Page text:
Julie Doucet was surprised by the number of penises she received. On the final page of issue six of her revolutionary comics series Dirty Plotte, published in November 1992, she made the following request of her growing band of readers: “Send me a photo of your dick and the name of your tattoo and tell me about your dreams (at night), tell me about your first time, send me a picture of yourself, or a drawing, send me stuff and things and shit you know. Enjoy this silly issue.”
Sitting in her tidy home in a quiet nook of central Montreal, I ask Doucet how many dicks came in the mail. “Ugh,” she replies. “Maybe 15.” And how many had she expected? “I wasn’t sure. Maybe a couple, but not that many.” She laughs politely. Everything about the bespectacled Doucet is polite — which is a shock, given how rude and louche her semi-autobiographical depiction in Dirty Plotte always was. So why did she even ask for all those phalluses? “I just wanted to get something in the mail,” she says. “Something different, rather than just, ‘I love your work’ or whatever.
If Doucet finds declarations of love for her work dull, then she must be terribly bored by the tastemakers in high-end comics fandom. In fact, there’s a good deal of evidence that she is. Feeling tired of the industry and the medium, she walked away from comics years ago and has yet to return. Nevertheless, over the past 30 years, the French-Canadian cartoonist has become one of the most beloved critical darlings to ever put pen to paper.
Her work — deliberately sloppy, relentlessly explicit, extremely funny, brutally observant — is some of the most vital to ever come out of the alternative comics scene of the 1980s and ’90s. Though one is loath to pigeonhole her, her boldly crass and routinely gory feminist vignettes in many ways redefined what could be expected from a female comics creator. And yet, despite all that, she’s never garnered the kind of mainstream following enjoyed by male peers like Daniel Clowes, Chris Ware, or Charles Burns. Although Doucet is too modest to complain all that loudly, her lack of widespread fame is something of an artistic crime.
The winds may be shifting. This week sees the release of Dirty Plotte: The Complete Julie Doucet from venerable indie publisher Drawn + Quarterly. It contains all of the Dirty Plotte series (“plotte,” by the way, is Quebecois slang for vagina), originally published in various forms between 1988 and 1998, including a beloved serialized chronicle later collected as My New York Diary; as well as unpublished material, analyses of her work, and appreciative essays from literary luminaries like Adrian Tomine and Jami Attenberg. The compilation might be what it takes to make Doucet finally achieve the notoriety she deserves. However, whether that notoriety would be enough to bring her back to the medium she mastered remains an open question.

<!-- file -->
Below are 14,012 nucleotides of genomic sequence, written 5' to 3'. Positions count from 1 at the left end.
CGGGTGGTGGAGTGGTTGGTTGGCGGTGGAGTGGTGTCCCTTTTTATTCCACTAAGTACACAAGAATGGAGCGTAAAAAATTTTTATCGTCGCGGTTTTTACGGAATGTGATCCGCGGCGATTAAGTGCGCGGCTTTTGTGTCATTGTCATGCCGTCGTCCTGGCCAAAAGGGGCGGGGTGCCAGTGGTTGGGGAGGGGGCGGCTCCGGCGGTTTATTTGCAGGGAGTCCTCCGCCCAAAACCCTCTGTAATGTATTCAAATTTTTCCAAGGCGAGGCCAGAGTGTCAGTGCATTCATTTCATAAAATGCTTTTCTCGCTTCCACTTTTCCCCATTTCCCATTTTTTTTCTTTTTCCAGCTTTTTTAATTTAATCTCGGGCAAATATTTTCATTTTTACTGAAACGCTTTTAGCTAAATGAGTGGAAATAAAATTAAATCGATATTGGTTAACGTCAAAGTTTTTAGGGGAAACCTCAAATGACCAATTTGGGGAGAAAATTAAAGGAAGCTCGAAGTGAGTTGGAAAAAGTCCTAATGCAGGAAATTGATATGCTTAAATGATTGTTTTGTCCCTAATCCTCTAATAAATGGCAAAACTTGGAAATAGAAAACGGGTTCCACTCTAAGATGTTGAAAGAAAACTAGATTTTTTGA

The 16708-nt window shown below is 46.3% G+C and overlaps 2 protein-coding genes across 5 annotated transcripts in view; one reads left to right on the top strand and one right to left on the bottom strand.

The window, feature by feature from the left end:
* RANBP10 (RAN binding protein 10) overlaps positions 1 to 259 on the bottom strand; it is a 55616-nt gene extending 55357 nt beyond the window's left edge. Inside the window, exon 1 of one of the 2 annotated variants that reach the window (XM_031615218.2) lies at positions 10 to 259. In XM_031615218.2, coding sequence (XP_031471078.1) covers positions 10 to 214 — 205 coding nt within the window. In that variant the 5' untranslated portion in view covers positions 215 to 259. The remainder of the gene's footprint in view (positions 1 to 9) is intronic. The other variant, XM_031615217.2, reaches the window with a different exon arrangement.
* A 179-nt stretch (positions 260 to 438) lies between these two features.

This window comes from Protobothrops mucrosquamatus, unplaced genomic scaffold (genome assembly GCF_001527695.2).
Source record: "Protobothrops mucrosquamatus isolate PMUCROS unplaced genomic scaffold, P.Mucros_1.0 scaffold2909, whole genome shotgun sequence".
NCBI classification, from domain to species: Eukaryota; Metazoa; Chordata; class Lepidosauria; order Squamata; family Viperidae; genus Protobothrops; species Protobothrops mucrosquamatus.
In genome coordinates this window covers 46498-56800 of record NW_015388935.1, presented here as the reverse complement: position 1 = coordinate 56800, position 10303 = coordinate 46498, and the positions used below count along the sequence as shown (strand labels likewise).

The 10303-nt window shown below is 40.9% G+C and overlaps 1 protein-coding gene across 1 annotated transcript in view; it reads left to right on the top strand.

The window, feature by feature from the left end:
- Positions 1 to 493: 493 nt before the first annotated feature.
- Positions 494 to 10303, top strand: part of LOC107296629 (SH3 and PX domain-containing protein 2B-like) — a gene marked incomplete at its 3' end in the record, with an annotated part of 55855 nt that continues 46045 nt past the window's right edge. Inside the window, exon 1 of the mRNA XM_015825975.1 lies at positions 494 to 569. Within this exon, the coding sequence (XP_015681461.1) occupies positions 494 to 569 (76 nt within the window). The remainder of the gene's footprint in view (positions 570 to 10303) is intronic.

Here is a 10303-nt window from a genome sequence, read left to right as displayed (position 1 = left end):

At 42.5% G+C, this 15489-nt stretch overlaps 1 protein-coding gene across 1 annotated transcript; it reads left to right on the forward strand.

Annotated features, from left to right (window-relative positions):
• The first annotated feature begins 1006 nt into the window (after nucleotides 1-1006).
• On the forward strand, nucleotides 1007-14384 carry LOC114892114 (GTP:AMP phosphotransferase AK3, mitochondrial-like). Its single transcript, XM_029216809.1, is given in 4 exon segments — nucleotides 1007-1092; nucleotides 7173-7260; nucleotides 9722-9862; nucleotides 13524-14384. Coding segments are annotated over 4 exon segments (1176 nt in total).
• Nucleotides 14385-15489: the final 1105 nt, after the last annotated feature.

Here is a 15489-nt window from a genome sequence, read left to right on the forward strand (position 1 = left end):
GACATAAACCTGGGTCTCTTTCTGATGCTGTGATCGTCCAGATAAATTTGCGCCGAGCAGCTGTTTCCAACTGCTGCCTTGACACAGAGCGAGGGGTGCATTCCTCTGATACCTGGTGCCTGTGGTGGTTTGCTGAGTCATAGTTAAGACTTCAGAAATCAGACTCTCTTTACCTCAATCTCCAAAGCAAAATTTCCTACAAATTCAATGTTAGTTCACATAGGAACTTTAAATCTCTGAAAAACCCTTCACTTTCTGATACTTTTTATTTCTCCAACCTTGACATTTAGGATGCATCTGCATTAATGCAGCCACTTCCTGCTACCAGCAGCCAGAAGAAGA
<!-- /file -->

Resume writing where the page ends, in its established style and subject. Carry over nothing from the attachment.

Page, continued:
Another open question is just how much of the real Julie Doucet can be found in the compiled comics. They do generally star a character named “Julie Doucet,” whose travels overlap with those of her real-world counterpart, but the contrast between the two is stark. The Julie that readers fell in love with is a dysfunctional, foul-mouthed, messy, violent misanthrope who’s uninterested in cleaning her living spaces and excited about castrating men. One assumes this paper Julie comes from a rough and slipshod background and is perhaps working through some childhood trauma. The living Julie, however, says her young life was generally pleasant. Born in Montreal in 1965, she was raised in a nearby suburb by what she calls “an artistic family,” attending Catholic school and reading classic comics from France and Belgium like Asterix and Tintin (there was no French-Canadian comics scene to speak of at the time). She never endured parental pressure to give up her dreams of drawing: “My mother wanted me to become a graphic designer so I would at least have a job,” Doucet recalls. “But that was it.”
From an early age, she fantasized about subverting gender and its conventions. When I ask her what she used to doodle as a kid, she replies, “Horses. Indians. I wanted to be an Indian, but an Indian guy, not a woman, because the women were just cooking and I was not interested in that. I just wanted to horse-ride and go swimming and explore the forests.” Around age 17, she started making her own comics, which she’s reluctant to revisit. “Very hippie-style,” she says of them, laughing. “Rainbows. Watercolors. What can I say? It was pretty bad.” Only once she got to the University of Quebec, studying fine art, did she contemplate showing her work to the world. She’d been drawing comics for no one in particular, but a group of school compatriots liked her style and asked her to join an anthology they were a part of. In 1986, with a circulation of God knows how few people, Doucet had her first published work.